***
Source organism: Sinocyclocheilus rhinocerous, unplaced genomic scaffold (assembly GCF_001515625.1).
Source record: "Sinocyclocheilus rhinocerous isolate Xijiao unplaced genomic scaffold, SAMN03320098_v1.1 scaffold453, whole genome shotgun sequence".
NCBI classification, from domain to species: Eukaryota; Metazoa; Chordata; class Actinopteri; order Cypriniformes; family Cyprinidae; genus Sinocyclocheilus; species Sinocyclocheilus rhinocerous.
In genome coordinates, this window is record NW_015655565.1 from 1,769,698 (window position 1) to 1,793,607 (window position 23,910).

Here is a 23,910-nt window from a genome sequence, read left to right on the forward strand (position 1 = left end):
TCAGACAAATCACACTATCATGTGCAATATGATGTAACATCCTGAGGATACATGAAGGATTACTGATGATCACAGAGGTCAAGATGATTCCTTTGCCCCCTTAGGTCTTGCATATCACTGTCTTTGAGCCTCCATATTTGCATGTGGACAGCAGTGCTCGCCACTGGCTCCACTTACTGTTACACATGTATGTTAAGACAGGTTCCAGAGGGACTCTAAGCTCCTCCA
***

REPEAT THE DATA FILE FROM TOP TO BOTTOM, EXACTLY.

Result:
Source organism: Sinocyclocheilus rhinocerous, unplaced genomic scaffold (assembly GCF_001515625.1).
Source record: "Sinocyclocheilus rhinocerous isolate Xijiao unplaced genomic scaffold, SAMN03320098_v1.1 scaffold453, whole genome shotgun sequence".
NCBI classification, from domain to species: Eukaryota; Metazoa; Chordata; class Actinopteri; order Cypriniformes; family Cyprinidae; genus Sinocyclocheilus; species Sinocyclocheilus rhinocerous.
In genome coordinates, this window is record NW_015655565.1 from 1,769,698 (window position 1) to 1,793,607 (window position 23,910).

Here is a 23,910-nt window from a genome sequence, read left to right on the forward strand (position 1 = left end):
TCAGACAAATCACACTATCATGTGCAATATGATGTAACATCCTGAGGATACATGAAGGATTACTGATGATCACAGAGGTCAAGATGATTCCTTTGCCCCCTTAGGTCTTGCATATCACTGTCTTTGAGCCTCCATATTTGCATGTGGACAGCAGTGCTCGCCACTGGCTCCACTTACTGTTACACATGTATGTTAAGACAGGTTCCAGAGGGACTCTAAGCTCCTCCA